"Art Walk the Line" at the Fiesta Bowl Art Walk in Scottsdale
Holding more than 40 statewide events, the weeks leading up to the battle between Baylor University and University of Central Florida Wednesday, January 1, at the 43rd annual Tostitos Fiesta Bowl are the ultimate pre-game.
There are the known highlights, of course. The anticipated and always colorful Fiesta Bowl Parade takes over central Phoenix at 11 a.m. Saturday, December 28, snaking traffic between Central Avenue and Seventh Street for the handful of Phoenicians not in attendance. The Buffalo Wild Wings Bowl, itself a 25-year tradition, pits Kansas State and Michigan against each other at Sun Devil Stadium in Tempe the same day.
There are parties, both pre- and post-game. An elected queen and her court. A Fiesta Bowl-sponsored youth football clinic; a Fiesta Bowl-sponsored aerospace challenge. A half-marathon. A senior tennis tournament. And an art walk.
Though the latter seems a little out of place, the Scottsdale Gallery Association's Fiesta Bowl Art Walk has been a crowd-pleaser for locals and snowbirds alike for 16 years -- proof positive that on the Venn Diagram of hobbies and interests, sports and the arts are not mutually exclusive.
The event, essentially a tour of the Scottsdale Arts District, is a large-scale version of the Gallery Association's Thursday night art walks. That itself is a 30-year tradition that has gained popularity thanks to great weather and intriguing art from both undiscovered native artists and popular national shows.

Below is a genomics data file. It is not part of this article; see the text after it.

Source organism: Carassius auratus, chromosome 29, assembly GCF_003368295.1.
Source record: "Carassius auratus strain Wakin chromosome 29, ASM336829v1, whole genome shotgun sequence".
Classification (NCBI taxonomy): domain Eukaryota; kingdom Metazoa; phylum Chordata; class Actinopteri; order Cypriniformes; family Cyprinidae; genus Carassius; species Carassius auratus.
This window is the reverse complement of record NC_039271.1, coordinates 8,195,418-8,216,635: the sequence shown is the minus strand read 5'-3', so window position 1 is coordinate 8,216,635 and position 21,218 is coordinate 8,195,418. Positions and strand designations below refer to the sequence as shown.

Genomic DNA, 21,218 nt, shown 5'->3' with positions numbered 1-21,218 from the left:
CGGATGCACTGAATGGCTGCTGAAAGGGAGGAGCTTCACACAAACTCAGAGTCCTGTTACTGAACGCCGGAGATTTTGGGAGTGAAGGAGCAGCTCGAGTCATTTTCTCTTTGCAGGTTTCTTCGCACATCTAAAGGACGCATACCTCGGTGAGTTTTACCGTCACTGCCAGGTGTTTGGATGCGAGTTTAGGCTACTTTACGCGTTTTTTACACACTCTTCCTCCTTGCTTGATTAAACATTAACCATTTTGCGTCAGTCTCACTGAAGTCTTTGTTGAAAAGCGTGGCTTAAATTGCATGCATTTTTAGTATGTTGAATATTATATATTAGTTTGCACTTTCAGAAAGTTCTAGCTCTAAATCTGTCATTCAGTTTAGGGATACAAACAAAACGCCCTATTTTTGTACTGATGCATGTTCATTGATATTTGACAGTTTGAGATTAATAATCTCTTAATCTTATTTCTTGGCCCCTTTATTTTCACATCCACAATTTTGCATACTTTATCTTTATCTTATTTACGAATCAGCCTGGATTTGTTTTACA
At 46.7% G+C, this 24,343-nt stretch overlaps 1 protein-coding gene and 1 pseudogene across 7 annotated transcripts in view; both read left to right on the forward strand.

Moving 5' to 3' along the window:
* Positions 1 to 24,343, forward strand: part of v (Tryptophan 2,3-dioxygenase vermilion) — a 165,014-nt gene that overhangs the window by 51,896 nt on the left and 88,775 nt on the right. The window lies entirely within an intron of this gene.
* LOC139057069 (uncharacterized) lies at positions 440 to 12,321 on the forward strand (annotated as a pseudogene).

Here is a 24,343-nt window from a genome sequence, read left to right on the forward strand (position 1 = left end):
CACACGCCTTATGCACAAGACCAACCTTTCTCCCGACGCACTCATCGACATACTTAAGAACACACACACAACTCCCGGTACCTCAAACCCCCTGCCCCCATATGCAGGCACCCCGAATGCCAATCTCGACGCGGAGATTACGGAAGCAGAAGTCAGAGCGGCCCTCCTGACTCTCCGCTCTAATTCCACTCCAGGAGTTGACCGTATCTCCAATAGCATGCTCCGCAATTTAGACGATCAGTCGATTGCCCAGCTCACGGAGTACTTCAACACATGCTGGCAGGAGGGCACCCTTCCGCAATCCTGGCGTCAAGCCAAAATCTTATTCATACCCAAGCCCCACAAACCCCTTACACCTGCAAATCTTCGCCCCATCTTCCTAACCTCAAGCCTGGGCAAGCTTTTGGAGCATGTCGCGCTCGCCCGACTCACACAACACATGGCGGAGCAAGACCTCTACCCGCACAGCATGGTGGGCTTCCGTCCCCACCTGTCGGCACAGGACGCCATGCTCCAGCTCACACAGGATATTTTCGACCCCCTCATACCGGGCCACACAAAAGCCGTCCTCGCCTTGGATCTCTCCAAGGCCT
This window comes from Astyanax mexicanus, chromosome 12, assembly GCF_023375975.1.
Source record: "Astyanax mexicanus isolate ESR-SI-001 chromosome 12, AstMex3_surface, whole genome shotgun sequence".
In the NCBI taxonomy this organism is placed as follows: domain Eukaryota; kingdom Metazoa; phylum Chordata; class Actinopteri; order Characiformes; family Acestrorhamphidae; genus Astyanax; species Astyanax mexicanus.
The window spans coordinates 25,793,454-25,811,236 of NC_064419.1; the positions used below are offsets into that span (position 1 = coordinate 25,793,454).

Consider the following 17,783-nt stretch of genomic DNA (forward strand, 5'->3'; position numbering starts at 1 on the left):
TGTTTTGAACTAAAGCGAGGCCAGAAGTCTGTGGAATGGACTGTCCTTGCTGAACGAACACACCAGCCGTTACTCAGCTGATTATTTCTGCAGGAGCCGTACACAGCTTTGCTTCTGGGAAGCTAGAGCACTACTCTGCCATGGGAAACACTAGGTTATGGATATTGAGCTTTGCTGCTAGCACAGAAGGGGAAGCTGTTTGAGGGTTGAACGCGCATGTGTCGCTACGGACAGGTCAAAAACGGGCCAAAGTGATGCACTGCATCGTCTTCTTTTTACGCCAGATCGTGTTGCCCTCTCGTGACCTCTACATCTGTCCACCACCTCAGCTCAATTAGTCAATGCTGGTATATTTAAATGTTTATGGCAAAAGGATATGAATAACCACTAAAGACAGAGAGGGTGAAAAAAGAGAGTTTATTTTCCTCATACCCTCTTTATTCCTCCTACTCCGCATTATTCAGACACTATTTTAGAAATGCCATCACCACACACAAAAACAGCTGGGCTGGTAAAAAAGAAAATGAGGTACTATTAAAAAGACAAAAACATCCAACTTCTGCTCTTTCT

Titled "Art Walk the Line," enthusiasts and collectors can get their fix before the big game from noon until 4 p.m. Saturday, December 28. The event includes live music, artist demonstrations, and dining at the district's many restaurants.
The Walter Art Gallery features works by local artists Eleanor Trevino Babbitt, Mark Feinstein, and Barbara Goldberg for its show, "Spectrum," on view through January 15. The pieces range from expressionism to contemporary still lifes to minimalism.
Stearns Studios hosts ceramicist Barbara Frangas, who specializes in porcelain and stonewear bowls. Xanadu Gallery will hold a group exhibition, and oil painter John Horejs will be in-house to discuss his detailed Sonoran sunset pieces with out-of-towners perhaps unaccustomed to the greatness of the desert sky.
The Gallery Association's weekly event tends to draw more than 1,500 pedestrians, Rhonda Verona writes in an e-mail. Verona handles media relations for the group and adds that the organization anticipates a couple thousand to hit the pavement for Saturday's art walk.
Over the course of its history, the Fiesta Bowl has brought an estimated 3 million out-of-town visitors to the Valley, generating more than a billion dollars in tourist revenue over the past five years alone.
John Horejs' "Sonoran Desert Sky."
Courtesy Xanadu Gallery.
Be it the Little Caesars Pizza Bowl in Detroit, Mich., or the Fight Hunger Bowl at AT&T Park in San Francisco, Calif., these head-to-head match-ups draw fans and alumni from far reaches of the country to stadiums across the nation.
Using the blanket term "big event" hardly describes the impact bowl games have on the local economy and, frankly, communities both as outstretched as greater Maricopa County, or as small as the few square miles home to the Scottsdale galleries, along Main Street and Marshall Way.
"The teams bring additional tourism," Verona writes. "We would like the opportunity to [allow them to] experience the wonderful art community that is unique to Scottsdale."
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